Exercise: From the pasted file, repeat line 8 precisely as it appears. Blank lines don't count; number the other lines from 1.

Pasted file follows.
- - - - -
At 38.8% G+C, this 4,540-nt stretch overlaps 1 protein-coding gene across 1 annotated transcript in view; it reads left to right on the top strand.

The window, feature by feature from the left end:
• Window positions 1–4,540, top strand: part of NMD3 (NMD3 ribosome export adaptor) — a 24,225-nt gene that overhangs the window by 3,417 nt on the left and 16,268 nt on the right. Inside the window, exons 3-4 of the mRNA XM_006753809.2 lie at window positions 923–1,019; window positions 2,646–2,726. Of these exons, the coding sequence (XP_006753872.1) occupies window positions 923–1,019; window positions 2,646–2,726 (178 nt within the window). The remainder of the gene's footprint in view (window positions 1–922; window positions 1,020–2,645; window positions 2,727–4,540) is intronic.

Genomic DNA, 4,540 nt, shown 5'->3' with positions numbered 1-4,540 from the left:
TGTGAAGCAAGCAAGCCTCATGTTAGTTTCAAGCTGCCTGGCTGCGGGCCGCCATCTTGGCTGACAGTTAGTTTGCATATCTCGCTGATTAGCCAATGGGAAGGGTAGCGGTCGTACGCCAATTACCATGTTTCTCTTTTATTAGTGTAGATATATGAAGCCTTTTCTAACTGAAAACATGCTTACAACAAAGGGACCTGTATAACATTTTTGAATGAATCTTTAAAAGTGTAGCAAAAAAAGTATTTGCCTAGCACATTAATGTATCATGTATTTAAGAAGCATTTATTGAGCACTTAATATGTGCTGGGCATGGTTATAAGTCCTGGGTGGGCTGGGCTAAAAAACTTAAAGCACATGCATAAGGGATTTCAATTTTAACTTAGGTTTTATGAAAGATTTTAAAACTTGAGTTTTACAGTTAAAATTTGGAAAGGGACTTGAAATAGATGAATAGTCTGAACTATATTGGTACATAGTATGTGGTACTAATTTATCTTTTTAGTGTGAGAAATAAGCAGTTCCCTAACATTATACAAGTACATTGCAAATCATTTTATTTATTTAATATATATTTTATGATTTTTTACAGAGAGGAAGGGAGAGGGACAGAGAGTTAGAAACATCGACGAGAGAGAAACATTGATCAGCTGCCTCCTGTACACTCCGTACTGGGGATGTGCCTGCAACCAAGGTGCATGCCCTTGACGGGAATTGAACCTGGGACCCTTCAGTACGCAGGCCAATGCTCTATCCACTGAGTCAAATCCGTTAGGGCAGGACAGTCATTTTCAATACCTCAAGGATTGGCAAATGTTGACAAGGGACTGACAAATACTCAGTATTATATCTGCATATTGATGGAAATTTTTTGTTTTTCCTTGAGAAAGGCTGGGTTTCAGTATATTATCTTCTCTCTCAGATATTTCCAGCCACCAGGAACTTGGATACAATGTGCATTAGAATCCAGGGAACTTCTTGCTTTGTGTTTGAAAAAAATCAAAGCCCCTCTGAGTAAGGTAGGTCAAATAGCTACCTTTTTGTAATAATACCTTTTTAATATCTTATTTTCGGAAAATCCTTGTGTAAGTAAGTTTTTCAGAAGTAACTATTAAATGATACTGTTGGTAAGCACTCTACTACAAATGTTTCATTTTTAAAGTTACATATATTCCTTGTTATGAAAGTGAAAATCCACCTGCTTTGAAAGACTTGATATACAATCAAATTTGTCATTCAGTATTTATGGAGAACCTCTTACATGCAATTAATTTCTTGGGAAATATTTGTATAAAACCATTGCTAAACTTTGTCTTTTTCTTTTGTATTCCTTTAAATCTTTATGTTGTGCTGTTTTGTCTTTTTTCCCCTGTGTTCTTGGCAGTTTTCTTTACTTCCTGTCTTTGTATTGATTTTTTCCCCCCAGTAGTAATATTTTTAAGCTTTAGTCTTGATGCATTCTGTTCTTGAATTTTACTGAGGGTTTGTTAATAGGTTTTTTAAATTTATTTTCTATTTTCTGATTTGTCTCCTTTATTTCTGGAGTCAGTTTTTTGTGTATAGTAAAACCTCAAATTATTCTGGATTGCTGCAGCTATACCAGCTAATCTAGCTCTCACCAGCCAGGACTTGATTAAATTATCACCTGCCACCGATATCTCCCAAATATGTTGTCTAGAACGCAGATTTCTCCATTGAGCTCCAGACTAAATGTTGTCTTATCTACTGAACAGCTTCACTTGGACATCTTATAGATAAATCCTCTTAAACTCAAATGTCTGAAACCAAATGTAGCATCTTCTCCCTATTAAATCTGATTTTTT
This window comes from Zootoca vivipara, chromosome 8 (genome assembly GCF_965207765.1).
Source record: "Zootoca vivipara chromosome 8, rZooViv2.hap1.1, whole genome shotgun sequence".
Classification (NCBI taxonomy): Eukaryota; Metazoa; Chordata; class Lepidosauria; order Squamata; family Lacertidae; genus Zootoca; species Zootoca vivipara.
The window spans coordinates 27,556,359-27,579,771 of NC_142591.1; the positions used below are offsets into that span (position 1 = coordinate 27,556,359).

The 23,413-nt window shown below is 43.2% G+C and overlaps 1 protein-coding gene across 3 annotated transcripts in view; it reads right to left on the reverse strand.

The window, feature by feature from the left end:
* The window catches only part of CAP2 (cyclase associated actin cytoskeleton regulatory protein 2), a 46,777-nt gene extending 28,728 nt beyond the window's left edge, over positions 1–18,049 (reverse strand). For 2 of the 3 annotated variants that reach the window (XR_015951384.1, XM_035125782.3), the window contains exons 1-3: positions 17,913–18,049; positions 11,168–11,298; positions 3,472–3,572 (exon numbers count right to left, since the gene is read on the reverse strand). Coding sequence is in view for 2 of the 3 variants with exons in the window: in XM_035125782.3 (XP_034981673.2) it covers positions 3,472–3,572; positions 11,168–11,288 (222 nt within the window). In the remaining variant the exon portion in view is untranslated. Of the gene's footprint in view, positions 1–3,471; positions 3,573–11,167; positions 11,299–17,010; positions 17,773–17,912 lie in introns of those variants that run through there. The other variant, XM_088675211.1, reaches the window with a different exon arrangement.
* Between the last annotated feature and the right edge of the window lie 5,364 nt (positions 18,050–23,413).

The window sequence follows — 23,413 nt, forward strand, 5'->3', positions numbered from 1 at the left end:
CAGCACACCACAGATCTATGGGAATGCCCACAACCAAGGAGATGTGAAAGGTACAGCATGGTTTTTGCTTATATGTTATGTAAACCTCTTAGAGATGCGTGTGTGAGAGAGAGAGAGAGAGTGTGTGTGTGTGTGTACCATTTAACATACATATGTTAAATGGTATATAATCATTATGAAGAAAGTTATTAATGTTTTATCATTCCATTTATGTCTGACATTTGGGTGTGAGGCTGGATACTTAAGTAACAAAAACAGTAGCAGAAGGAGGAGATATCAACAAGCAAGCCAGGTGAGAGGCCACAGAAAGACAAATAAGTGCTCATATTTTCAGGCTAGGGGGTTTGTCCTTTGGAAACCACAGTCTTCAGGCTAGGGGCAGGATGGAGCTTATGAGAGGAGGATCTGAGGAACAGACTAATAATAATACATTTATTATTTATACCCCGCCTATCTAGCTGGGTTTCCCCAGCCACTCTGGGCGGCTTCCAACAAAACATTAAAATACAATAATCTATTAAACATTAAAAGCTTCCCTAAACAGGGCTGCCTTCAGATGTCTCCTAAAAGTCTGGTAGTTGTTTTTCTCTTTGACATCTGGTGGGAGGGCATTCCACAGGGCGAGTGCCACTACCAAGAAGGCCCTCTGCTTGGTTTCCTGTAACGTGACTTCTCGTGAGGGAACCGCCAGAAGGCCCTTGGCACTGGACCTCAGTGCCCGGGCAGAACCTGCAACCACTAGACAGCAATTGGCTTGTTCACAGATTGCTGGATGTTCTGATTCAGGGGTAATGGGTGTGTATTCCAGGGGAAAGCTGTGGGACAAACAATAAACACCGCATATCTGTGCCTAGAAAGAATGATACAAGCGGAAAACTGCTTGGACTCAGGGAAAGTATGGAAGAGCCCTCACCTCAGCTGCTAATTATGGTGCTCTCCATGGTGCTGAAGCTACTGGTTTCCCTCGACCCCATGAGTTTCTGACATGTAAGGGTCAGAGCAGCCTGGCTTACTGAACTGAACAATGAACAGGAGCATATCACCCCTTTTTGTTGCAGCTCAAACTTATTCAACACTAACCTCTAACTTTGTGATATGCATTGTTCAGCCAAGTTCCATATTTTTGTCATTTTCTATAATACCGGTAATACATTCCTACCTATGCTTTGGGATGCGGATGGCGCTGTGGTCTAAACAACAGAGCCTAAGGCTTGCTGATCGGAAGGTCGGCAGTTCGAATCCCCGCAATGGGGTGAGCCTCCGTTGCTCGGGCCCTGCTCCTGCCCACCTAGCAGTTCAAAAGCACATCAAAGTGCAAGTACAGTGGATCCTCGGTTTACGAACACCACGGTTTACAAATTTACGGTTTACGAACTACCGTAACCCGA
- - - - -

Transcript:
Classification (NCBI taxonomy): Eukaryota; Metazoa; Chordata; class Lepidosauria; order Squamata; family Lacertidae; genus Zootoca; species Zootoca vivipara.